Have you ever been bobbing your head along to your favorite song and wondered, “What would this music taste like?” Unless you were rolling face on MDMA, probably not.
Nevertheless, Kickstarter campaign called Beatballs wants to develop a home food processor that evaluates the acoustic properties of a song, and turn that song into a meatball. Call it a cross between an iHome and a KitchenAid.
The tech world is full of its rivalries: Lyft and Uber. iOS and Android. Snapchat and whoever is trying to copy them this week. It’s rare, however, that we get a truly comprehensive look at how two companies line up side by side.
Shopify published an enormous data survey last week of over 400,000 available Kickstarter and Indiegogo campaigns, and the results are less-than-flattering for Indiegogo. Shopify scraped public campaign pages to build their dataset, and the crowdfunding firm that did the scraping for them has published a guide to how they gathered the data.
Kickstart or Kill
Kickstarter and Indiegogo are always held up against each other as rivals — people ask which is more secure, which is more indie, and which one is the better place to raise money. But this weekend, they both get to be winners, to an extent.
The Coolest Cooler broke Kickstarter’s record for highest funds raised by a campaign ever, coming in around $13 million, and Stone Brewing Company broke Indiegogo’s at $2.5 million.
At Betabeat, we consider ourselves connoisseurs of the Kickstarter horror story. Usually, the strange videos we’ve come across have been poorly made home videos — honest attempts by clueless civilians. Sometimes though, you find that perfect marriage of high production value and complete WTFness.
The crowdfunding video for a productivity app called Wimble looks like Barney Stinton’s video resume meets The Room. In it, a Finnish man wearing all black errthang is chased through an urban dystopia by a swarm of flying clocks before discovering the almighty Wimble.
Beef in the Crowdfunding Game
Anyone with Facebook knows what it’s like to be solicited by some annoying friend for a Kickstarter campaign to fund their upcoming album or MFA film thesis. But beware: it turns out that sometimes, that spirit of charity can give way to compulsively giving money to every campaign that needs it.
“Backers” is a possibly upcoming documentary about compulsive crowdfunders by Ana Barredo, a filmmaker and production manager. She originally set out to take a look at why people give money to crowdfunding projects in general, but stumbled upon a subset of users who seem unable to stop donating to hundreds of campaigns at a time.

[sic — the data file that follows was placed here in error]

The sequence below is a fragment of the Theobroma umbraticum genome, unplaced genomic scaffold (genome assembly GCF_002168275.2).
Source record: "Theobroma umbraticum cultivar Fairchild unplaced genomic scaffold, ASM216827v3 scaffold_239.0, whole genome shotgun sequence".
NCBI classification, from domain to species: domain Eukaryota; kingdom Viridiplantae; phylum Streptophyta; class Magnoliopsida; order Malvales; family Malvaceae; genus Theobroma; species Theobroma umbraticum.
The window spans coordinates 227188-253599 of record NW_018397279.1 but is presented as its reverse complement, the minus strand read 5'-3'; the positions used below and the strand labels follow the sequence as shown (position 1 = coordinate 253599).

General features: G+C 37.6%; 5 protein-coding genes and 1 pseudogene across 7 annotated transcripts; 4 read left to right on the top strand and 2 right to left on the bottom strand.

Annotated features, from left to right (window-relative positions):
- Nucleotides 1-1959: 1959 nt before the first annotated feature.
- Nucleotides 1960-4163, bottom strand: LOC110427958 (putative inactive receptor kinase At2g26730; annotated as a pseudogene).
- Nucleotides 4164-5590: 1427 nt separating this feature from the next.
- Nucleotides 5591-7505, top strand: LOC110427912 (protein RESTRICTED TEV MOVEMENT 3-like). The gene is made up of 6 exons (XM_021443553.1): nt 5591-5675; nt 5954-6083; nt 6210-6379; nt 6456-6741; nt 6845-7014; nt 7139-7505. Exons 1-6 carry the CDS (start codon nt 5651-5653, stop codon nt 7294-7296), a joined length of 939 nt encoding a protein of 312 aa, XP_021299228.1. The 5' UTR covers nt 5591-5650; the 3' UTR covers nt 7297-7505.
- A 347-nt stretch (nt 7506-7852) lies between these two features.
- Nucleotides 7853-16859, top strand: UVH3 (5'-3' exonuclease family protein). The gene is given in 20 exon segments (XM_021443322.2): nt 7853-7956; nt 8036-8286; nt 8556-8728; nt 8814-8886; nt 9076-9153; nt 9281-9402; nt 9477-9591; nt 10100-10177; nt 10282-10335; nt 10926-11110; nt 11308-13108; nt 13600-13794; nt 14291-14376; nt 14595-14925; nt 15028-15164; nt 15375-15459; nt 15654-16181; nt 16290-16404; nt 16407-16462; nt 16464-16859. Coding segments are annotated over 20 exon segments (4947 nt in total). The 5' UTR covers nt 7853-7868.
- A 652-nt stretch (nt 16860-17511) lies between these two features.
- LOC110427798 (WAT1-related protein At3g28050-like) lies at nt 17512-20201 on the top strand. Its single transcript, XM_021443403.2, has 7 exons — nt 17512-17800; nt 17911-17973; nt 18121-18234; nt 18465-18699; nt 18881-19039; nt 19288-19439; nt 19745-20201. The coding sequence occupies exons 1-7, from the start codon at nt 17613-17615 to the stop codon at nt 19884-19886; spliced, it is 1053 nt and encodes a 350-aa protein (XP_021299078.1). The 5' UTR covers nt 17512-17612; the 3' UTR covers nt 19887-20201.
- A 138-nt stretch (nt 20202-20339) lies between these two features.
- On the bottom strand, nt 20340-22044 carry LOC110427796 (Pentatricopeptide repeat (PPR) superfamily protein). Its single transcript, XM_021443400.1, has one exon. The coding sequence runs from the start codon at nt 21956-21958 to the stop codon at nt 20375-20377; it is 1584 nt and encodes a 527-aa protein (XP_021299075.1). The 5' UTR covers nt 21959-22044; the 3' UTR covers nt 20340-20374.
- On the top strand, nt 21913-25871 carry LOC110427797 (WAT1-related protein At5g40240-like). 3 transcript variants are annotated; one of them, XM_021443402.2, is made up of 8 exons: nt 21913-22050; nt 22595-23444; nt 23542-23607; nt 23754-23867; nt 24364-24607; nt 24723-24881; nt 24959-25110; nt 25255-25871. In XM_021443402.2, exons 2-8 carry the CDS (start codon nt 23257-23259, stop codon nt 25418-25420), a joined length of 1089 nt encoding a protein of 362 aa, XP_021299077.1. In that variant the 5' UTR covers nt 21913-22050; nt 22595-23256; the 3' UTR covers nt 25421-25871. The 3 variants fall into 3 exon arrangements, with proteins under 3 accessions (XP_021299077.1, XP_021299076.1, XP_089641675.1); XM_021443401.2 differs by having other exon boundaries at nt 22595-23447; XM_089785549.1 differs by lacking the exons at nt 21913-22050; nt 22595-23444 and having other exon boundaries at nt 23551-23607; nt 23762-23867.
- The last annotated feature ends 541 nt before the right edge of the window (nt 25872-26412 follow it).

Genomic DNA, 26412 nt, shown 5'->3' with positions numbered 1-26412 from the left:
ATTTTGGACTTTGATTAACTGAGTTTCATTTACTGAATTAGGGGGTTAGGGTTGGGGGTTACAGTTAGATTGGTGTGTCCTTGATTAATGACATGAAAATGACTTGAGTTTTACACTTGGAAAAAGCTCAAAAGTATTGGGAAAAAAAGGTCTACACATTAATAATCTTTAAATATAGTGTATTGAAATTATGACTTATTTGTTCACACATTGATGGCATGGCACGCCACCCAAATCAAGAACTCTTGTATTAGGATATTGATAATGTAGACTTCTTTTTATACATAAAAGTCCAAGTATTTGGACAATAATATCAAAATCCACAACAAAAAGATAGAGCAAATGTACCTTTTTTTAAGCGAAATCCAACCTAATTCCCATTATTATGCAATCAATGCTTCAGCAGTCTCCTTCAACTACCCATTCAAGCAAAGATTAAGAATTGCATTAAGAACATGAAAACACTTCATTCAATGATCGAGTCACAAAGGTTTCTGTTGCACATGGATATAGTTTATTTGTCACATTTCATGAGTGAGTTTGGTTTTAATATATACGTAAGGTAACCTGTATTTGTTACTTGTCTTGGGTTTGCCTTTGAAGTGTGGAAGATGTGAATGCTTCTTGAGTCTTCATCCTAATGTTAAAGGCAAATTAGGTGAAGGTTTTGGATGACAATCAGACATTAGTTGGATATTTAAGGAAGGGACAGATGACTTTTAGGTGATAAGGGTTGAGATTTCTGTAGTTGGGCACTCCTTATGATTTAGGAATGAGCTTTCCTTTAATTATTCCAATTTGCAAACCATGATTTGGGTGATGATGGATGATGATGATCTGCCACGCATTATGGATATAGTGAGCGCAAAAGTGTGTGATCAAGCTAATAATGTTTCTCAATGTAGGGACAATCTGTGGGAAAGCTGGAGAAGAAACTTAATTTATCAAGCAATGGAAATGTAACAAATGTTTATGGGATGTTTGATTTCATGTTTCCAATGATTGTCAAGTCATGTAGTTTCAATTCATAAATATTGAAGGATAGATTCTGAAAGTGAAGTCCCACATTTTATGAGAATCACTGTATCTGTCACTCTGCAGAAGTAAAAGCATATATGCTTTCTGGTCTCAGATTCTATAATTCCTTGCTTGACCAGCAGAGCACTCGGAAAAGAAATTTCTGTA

the future is now
Crowdfunding sites like Indiegogo and Kickstarter can be a great place to make impossible dreams come true. Some campaigns are total pipe-dreams, sure, but they at least they often have a few working test models and a real plan. Others are simply empty promises and total trash.
The latest dubious campaign is the Kreyos smartwatch, which promised a waterproof, voice-activated wearable device. As revealed by Android Police late last night, the project founders never delivered on their promise, refused refunds, and have since made off with the cash.
Every once in a while, someone will share that obnoxiously photoshopped meme of the date in Back To The Future 2 when we’re supposed to have the flying cars and hover-boards. The truth is that our world looks much closer to Marty McFly’s 1985 than it does to the fictional 2015. But every once in a while, we get a small taste of that Jetsons-style future.
A Kickstarter to fund the first batch of motorized roller-skates, called RocketSkates, has gone well beyond their $50,000 goal to raise almost $500,000 — a milestone they’ll surely reach by the time the campaign ends in 7 days. Once the Kickstarter is finished, they’ll go into mass production, and the skates will be shipping “well before Christmas,” a company representative told Betabeat.
The Equity of the Crowds
Word of an up-and-coming campaign for a pen that would scan and instantly reproduce colors excited crowdfunding fans and artists alike earlier this summer.
After numerous delays, the Scribble campaign finally launched earlier this week, only to be pulled by its creators two days later after both backers and Kickstarter began raising questions. After all, it wasn’t clear exactly how the pen was taking colors from objects in the environment and changing the pen’s ink.
Crowdfunding began as a cool way for your college roommate to raise money to finally record his first album, but has quickly gone on to be a bigger part of how the tech industry does business.
CB Insights, a research analytics firm that bills itself as the “OkCupid for venture vapitalists,” has released the first study of crowdfunding’s growing role as a serious part of the tech business. The survey took a look at every crowdfunded tech hardware project on either Indiegogo or Kickstarter, which came out to 443 projects.
It all started when Ryan Seitz and Daniel Skaggs were drinking beer and skipping stones in Texas this past Memorial Day, and started wondering if competitive stone skipping existed.
The pair, both directors with Highway Goats Productions, used the Internet to learn it does, indeed, exist — and is apparently really popular. Now, they’ve created a Kickstarter campaign to fund an adorable-looking documentary on what they describe as the “global phenomenon” of competitive stone skipping.